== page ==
NMC Bill retains bridge course, changes terminology

The Bill, which said a number of such practitioners will be permitted to practice as community health providers, is likely to face stiff protest from doctors again. 

Published: 23rd July 2019 12:00 PM  |   Last Updated: 23rd July 2019 12:00 PM   |  A+A-

Express News Service

NEW DELHI: A controversial provision to allow practitioners of alternative medicine to practice modern medicine has been retained in the new version of the National Medical Commission Bill that was tabled in the Lok Sabha on Monday.

The Bill, which said a number of such practitioners will be permitted to practice as community health providers, is likely to face stiff protest from doctors again. 

Through the Bill, the government is planning to replace the medical education regulator Medical Council of India with a 25-member commission to regulate medical education and give licences to doctors to practice.

In the previous version of the Bill, the government had said a two- year bridge course should be introduced to allow AYUSH doctors to prescribe modern medicines to address shortage of allopaths in rural areas — a suggestion that was vehemently opposed by many doctors’ bodies.

A parliamentary standing committee that examined the Bill also asked the Union Health Ministry to drop the provision following representations from several expert groups. The latest version of the Bill, without mentioning the term “AYUSH”, however, has retained the contentious clause. It said the proposed commission may allow persons connected with modern scientific medical professions to practice medicine at mid level as community health providers but their total number cannot exceed one third of total registered doctors in the country.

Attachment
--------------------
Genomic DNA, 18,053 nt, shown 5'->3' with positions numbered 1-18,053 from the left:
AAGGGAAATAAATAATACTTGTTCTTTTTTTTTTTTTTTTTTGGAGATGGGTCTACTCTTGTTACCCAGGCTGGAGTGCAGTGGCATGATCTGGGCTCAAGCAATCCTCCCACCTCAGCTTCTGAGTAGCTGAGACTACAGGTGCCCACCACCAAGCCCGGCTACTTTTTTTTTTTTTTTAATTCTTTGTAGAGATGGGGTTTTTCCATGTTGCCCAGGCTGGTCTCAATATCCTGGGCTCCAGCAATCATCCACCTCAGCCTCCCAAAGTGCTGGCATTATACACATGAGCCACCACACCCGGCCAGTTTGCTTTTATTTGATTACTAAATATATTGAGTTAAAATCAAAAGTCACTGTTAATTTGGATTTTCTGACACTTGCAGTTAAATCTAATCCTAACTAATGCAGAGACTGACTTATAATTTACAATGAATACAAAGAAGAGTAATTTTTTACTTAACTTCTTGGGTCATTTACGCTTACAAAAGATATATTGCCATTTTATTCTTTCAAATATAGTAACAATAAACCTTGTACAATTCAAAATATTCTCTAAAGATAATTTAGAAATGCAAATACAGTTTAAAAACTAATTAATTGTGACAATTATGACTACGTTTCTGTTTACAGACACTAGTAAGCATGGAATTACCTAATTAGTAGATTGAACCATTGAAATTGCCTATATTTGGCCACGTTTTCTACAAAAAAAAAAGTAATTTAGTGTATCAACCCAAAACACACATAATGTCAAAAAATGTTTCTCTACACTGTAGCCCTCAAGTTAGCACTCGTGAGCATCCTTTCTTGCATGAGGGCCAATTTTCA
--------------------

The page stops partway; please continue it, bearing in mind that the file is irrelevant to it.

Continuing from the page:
Provided that there are nearly 10 lakh registered allopaths in India, it means that nearly 3.3 lakh AYUSH practitioner will be licenced to provide primary level health care to patients.

The provision has again made associations such as the Indian Medical Association uncomfortable.
“This is a dangerous suggestion that we are going to oppose like we did last time,” said former IMA president K K Agarwal. “Also, since the government trusts traditional treatment methods so much why it does want their practitioners to switch to modern medicine? What message will it send to the world when next time the government boasts about indigenous methods like Ayurveda?”

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